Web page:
Memo from the front – Brief Article

Gerry Knermouch

During the recent election race, much was said about how PAC-donating, fundraiser-attending Silicon Valley brats belatedly have gotten wise to the ways of Washington. In truth, it’s been decades since these supposed naifs

attained a masterstroke of political positioning and marketing whose impact is still being felt today. They got the rest of us to buy into the notion that there is regular-issue technology and there is high technology You don’t have to ask which is more important in creating jobs and national wealth, or which camp they happen to fall into.

With its parallels to high priests and high courts, high-tech is a great phrase, but what exactly does it mean? Webster’s Collegiate Dictionary tracks the term to 1968 as denoting “scientific technology involving the production or use of advanced or sophisticated devices, especially in the fields of electronics and computers.” Note how that definition is broad enough even to include industries most of us would regard as low-tech. Peruse various regions’ Web sites boasting of their high-tech prowess, and you’ll spot everything from meters to machine tools.

In fact, some of those unfashionable businesses are adding a lot more to the nation’s wealth than all the software shops endlessly tweaking Windows or Unix code so that accountants have a niftier way to depreciate racehorses. They couldn’t have survived the past few brutally competitive decades if they didn’t employ “advanced devices” to offset the labor, currency and raw materials advantages of offshore rivals. But they don’t get the buzz.

And that’s the beauty of “high tech.” The phrase implicitly acknowledges that overly caffeinated electronics engineers and T-shirt-clad software writers didn’t invent technology–after all, we were putting people into outer space before high tech came along–and thereby steers clear of credibility-killing “I invented the Internet” hyperbole. Yet it implies that sectors brought in under the high-tech tent are disproportionate contributors to America’s welfare, and therefore deserving of special consideration in national debates on tax policy, education, immigration and the like. By creating the perception that these industries are qualitatively different from other technology-employing sectors, it amounts to special pleading that avoids any taint of being special pleading.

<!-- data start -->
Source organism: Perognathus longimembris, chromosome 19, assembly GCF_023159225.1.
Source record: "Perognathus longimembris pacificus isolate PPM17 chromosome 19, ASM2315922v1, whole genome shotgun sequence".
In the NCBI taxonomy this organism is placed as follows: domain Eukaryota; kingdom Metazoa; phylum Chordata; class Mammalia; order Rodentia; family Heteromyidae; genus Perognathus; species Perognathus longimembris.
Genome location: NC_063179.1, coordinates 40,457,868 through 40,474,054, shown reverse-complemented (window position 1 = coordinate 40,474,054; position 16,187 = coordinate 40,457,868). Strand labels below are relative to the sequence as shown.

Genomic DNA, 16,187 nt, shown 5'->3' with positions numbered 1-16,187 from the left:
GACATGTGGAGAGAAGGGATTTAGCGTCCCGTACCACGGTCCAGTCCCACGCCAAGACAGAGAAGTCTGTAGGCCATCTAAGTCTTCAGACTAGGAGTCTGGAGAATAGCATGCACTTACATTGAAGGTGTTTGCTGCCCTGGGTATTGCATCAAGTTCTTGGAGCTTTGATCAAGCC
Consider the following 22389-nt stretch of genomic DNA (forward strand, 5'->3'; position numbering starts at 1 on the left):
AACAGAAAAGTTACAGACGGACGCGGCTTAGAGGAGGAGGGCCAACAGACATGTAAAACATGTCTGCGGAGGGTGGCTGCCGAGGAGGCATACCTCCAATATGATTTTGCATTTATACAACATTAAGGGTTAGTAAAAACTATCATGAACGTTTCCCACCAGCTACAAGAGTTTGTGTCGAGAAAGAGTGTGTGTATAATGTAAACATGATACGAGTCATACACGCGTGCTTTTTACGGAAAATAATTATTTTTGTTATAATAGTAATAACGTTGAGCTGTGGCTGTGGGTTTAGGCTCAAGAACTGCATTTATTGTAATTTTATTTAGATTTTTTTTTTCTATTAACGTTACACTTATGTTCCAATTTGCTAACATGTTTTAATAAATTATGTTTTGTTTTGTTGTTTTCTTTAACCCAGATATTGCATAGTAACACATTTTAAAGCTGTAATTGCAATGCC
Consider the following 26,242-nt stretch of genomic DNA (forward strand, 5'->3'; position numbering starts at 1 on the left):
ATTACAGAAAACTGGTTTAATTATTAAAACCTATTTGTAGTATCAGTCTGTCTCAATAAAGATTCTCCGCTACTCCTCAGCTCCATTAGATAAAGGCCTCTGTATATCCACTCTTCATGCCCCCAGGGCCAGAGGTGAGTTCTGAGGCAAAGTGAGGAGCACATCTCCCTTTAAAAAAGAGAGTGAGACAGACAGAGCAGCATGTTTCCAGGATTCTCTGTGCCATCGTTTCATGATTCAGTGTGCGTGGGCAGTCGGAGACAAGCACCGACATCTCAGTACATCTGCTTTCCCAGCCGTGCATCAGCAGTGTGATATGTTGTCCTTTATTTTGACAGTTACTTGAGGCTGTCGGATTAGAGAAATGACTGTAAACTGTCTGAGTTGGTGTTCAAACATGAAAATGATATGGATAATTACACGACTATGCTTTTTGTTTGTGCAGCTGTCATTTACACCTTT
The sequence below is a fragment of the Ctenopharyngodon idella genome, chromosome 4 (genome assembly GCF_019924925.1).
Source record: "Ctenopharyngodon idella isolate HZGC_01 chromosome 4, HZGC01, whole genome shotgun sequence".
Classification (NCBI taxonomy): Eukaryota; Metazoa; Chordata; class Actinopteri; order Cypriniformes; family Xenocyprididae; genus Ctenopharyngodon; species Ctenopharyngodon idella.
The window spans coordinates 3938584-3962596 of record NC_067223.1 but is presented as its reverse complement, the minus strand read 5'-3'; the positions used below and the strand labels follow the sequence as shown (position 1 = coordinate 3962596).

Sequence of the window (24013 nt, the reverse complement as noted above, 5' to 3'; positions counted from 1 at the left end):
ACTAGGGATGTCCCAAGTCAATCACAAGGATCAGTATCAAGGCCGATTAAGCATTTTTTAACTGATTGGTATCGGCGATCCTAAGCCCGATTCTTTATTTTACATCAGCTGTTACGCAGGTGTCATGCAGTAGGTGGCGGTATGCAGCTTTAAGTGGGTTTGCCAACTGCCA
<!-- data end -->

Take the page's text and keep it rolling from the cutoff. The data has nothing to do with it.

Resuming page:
In their 1987 book, Manufacturing Matters, Stephen S. Cohen and John Zysman criticized the vagueness of the term, saying it “creates more problems and blind spots than it helps to solve.” More recent commentators, like Eamonn Fingleton in InPraise of Hard Industries, have argued that some of those segments, notably software, are a slippery foundation upon which to base the nation’s competitiveness.

Still, so weak has our power to make distinctions gotten when it comes to those supposedly low-tech segments, that Forbes recently thought it helpful to lump together cranes, oil exploration gear and machine tools in a photo essay on “Big Metal.” The point seemed to be that while most of us have pretty good gigs slogging electrons and photons and paper, there’s a whole other world out there that makes–well, big, heavy things that you wouldn’t want to drop on your foot.

For those of us who believe high-tech hype is distorting our national priorities, the best hope may be that, as with all catch phrases, this one will get so over-used as to become transparently meaningless, and thus lose its incantatory power among voters, policymakers and investors. (The dot-com implosion likely is also helping.)

There are signs this is happening. Take a recent account in The New York Times of the inaugural run of Amtrak’s Acela Express. The article described how veteran engineers Dotterer (is it my imagination, or is that a really unfortunate name for a guy operating the controls on the shakedown excursion of a 150-mph train?) and Quinn took the trouble to wear neatly knotted ties for the occasion. “We’re doing a professional job, making a professional appearnce,” Mr. Dotterer expalined. “This is high-tech stuff.”

COPYRIGHT 2000 BPI Communications, Inc.

COPYRIGHT 2000 Gale Group

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